In the Garden
In gardens the opium poppy presents few problems, except that it will often seed around in profusion. Seedlings should be ruthlessly thinned if they are to produce good strong plants. The ordinary single flowered forms grown in gardens have a range of colors, though pinks, purple and reds predominate, the petals sometimes with a delightful gradation of color reminiscent of shot-silk. Poor colored forms should be rogued out the moment they come into flower, otherwise after only a few years poor pinks and dirty purple will begin to dominate.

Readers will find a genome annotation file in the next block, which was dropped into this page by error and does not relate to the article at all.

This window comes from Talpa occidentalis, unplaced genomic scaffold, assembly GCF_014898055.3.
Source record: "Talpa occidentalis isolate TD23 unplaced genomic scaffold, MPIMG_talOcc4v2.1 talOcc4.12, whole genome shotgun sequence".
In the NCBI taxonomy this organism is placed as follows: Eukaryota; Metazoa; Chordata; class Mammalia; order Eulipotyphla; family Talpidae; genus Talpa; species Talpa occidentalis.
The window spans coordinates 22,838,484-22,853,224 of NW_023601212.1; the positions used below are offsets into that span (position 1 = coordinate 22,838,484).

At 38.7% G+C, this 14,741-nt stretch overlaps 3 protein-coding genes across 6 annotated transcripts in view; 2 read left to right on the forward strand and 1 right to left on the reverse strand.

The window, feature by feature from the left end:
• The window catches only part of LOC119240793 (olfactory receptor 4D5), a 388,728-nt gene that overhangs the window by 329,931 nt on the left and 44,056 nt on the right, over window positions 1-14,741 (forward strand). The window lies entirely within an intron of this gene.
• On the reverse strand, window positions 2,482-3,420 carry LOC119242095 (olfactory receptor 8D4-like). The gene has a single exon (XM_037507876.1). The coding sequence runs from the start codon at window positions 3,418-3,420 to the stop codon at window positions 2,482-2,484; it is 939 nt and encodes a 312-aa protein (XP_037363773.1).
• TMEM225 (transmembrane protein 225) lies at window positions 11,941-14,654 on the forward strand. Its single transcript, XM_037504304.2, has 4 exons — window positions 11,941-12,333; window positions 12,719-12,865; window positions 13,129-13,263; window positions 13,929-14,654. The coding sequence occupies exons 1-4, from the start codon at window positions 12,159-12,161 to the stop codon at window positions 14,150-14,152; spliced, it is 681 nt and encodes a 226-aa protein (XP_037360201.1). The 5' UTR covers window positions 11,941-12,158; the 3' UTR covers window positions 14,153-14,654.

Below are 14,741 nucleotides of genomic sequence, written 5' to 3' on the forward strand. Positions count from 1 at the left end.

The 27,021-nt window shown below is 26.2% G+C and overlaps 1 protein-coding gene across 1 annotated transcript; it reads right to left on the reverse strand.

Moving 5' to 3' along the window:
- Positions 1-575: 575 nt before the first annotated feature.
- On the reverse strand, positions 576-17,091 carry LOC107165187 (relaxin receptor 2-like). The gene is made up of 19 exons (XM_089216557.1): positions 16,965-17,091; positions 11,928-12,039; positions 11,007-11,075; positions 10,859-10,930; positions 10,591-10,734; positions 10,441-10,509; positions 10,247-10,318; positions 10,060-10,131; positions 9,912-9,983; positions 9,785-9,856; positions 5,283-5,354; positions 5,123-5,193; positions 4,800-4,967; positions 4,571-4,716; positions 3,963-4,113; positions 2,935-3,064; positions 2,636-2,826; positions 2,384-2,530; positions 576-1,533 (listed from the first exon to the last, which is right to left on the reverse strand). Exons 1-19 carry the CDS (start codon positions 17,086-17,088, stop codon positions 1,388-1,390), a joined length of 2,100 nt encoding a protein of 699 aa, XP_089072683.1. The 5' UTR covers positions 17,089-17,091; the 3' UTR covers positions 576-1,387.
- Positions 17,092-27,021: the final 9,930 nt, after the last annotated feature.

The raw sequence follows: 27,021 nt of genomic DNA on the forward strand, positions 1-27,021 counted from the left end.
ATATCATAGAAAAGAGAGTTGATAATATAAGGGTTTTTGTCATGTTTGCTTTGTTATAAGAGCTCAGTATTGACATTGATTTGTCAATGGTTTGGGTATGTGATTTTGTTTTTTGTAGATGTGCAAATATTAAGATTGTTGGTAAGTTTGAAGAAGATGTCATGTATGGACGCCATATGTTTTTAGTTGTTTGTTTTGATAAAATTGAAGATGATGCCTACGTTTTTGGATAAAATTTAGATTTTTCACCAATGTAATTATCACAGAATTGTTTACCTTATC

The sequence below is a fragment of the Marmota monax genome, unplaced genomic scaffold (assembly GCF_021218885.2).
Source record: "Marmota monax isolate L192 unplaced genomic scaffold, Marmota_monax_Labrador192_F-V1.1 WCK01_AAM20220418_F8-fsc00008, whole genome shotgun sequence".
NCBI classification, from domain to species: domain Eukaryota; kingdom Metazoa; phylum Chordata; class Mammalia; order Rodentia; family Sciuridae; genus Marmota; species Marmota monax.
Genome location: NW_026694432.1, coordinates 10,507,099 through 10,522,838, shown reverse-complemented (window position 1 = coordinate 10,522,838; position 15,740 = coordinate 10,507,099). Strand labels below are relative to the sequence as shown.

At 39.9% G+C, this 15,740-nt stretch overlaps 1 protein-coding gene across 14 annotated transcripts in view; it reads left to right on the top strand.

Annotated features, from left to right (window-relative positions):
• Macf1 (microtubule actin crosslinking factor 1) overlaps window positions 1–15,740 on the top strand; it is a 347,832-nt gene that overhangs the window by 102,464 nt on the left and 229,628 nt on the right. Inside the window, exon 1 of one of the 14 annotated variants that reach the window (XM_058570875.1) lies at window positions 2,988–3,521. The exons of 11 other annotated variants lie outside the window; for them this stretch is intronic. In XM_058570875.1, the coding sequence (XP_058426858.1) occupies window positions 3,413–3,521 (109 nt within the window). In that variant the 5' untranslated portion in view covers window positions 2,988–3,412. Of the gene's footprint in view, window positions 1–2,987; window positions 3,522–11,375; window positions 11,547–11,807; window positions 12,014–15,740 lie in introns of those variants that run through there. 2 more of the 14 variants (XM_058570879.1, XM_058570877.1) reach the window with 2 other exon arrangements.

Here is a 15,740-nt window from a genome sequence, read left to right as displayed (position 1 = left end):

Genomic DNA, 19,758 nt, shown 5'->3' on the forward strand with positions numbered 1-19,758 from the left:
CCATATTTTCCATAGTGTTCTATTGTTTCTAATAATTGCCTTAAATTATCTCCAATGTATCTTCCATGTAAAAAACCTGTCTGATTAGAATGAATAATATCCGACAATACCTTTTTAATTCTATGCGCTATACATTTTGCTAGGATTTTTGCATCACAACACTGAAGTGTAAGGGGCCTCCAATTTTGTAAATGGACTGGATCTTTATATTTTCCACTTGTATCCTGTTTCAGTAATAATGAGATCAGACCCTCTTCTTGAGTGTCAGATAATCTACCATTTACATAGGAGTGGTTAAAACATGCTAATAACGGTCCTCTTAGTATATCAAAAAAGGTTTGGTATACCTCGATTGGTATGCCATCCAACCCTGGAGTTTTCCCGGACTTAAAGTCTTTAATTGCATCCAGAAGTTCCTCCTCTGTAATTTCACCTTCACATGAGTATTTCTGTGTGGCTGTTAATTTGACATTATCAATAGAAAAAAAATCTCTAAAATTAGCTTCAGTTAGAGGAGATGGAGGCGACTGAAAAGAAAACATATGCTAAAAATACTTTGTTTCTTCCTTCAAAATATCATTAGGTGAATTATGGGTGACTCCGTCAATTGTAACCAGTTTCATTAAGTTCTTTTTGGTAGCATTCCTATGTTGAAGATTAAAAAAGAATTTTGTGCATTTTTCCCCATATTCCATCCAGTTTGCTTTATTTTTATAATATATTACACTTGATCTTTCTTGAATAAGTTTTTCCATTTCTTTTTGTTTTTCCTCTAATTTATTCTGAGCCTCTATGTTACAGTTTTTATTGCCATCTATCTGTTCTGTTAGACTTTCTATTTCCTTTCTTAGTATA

P. somniferum are vigorous, sometimes reaching 5ft (1.5m) tall, so they require plenty of space to develop. All of them having a pleasing, though somewhat heady fragrance, much loved by bees. Two of the more eccentric forms are the ‘Giganteum’, which has the largest fruits (seed capsule) and the ‘Hens and Chicks’ in which the main fruit capsule is surrounded by a halo of smaller pods.
It is part of our tradition to integrate the natural medicines which come from plants into our sense of health and healing. Often, such plants can be poisonous or healing, depending on how these plants are used. A small amount used occasionally can be a medicine. Too much of the same plant may be deadly. By understanding the nature of things, we come to know how best to use the herbs we grow.